This could be accomplished in several ways, and I’m about to simplify a few very complicated things in a remedial fashion. First, the organization can change the perception of transformation.  Rather than large transformations, use agile-like principles (not just the process) to create opportunities for micro-transformations that enable the organization to align with emerging customer needs continually. This can involve taking agile out of IT and using it as an adaptive framework for transformation across the organization (we see good potential in the Scaled Agile Framework for this).

Following that, you must ensure the organization is connected closely with the current and emerging needs of customers.  In times like COVID-19, the ability to “know the customer” is even more critical as their needs are rapidly changing, and your incremental adaptations should follow their lead. There are various ways to accomplish this; however, we prefer the Jobs To Be Done framework created by the late Clayton Christensen as it is rapid and focuses on the perspective of the customer and their goals (also happens to tie neatly into the incremental transformation suggestion I previously made).

Also, the organization’s functions must be designed to be adaptable. Since the organization will use various functions to understand the needs and goals of customers, these functions must know what to do with that information. In some organizations, the customer information will be carried towards those who make decisions on what to do about it. In adaptive organizations, decisions are moved to where the information is, and those folks are empowered to respond and do so quickly.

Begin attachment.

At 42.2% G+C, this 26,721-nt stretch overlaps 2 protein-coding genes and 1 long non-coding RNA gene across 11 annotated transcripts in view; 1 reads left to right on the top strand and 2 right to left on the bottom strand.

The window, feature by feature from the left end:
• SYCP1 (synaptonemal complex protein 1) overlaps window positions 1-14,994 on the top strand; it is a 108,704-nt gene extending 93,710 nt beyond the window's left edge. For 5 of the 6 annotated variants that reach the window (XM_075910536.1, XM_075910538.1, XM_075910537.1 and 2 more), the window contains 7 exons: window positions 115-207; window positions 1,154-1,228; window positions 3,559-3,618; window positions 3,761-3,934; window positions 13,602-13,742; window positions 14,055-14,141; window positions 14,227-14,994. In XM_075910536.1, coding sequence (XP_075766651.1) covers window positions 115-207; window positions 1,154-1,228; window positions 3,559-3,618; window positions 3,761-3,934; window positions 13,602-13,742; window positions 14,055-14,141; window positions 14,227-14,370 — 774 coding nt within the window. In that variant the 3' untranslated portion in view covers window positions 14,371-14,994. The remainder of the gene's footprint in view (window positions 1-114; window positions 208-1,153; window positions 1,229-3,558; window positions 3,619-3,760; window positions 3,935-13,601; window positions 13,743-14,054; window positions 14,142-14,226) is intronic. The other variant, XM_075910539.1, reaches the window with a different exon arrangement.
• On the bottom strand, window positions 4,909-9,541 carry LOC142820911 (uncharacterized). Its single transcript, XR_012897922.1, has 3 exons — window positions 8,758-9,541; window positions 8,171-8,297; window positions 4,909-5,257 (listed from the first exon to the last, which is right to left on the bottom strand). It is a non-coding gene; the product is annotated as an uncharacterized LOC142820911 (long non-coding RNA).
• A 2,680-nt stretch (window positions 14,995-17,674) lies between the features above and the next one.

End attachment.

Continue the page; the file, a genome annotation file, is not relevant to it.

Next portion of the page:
Finally, you might consider where you stand today.

  • What unique capabilities does your organization have? 
  • To have those capabilities, what capabilities to you accept you cannot have? 
  • How do we listen to our customers today and understand their needs and goals? 
  • Does our organizational culture accept certainty more than risk? 
  • Do we innovate when necessary, or because we believe innovation is how we grow? 

All these questions will help you understand your constraints, capabilities, and readiness to move to a more adaptive strategy and enabling transformations.  For some, the journey will be clear, and for others, the journey will look daunting. 

A resilient strategy is one that is structured to adapt to change, not withstand it.  By creating organizational strategies and models that can adapt to disruption and change, rather than withstand it, we are better able to know ourselves, our customers, and find opportunities in disruption that others cannot see or acquire.

That, to me, is a truly resilient organization.